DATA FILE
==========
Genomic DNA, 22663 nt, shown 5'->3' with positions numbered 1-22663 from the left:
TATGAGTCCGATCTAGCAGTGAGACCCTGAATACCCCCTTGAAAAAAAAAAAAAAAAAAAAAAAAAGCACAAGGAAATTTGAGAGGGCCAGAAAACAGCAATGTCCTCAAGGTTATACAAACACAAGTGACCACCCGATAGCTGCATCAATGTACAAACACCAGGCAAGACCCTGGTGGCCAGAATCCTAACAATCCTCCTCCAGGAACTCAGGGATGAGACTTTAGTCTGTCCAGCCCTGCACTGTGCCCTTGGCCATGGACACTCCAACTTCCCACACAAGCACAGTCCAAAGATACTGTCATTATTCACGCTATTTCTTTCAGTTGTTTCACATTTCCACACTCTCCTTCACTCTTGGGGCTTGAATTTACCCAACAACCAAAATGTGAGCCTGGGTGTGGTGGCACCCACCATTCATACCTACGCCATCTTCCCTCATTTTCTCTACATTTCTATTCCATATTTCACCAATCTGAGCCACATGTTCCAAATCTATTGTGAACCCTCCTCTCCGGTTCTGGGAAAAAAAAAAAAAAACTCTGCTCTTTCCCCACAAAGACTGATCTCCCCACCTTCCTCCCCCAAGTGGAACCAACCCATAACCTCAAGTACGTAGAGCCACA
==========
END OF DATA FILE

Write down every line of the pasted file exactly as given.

Genomic DNA, 22663 nt, shown 5'->3' with positions numbered 1-22663 from the left:
TATGAGTCCGATCTAGCAGTGAGACCCTGAATACCCCCTTGAAAAAAAAAAAAAAAAAAAAAAAAAGCACAAGGAAATTTGAGAGGGCCAGAAAACAGCAATGTCCTCAAGGTTATACAAACACAAGTGACCACCCGATAGCTGCATCAATGTACAAACACCAGGCAAGACCCTGGTGGCCAGAATCCTAACAATCCTCCTCCAGGAACTCAGGGATGAGACTTTAGTCTGTCCAGCCCTGCACTGTGCCCTTGGCCATGGACACTCCAACTTCCCACACAAGCACAGTCCAAAGATACTGTCATTATTCACGCTATTTCTTTCAGTTGTTTCACATTTCCACACTCTCCTTCACTCTTGGGGCTTGAATTTACCCAACAACCAAAATGTGAGCCTGGGTGTGGTGGCACCCACCATTCATACCTACGCCATCTTCCCTCATTTTCTCTACATTTCTATTCCATATTTCACCAATCTGAGCCACATGTTCCAAATCTATTGTGAACCCTCCTCTCCGGTTCTGGGAAAAAAAAAAAAAAACTCTGCTCTTTCCCCACAAAGACTGATCTCCCCACCTTCCTCCCCCAAGTGGAACCAACCCATAACCTCAAGTACGTAGAGCCACA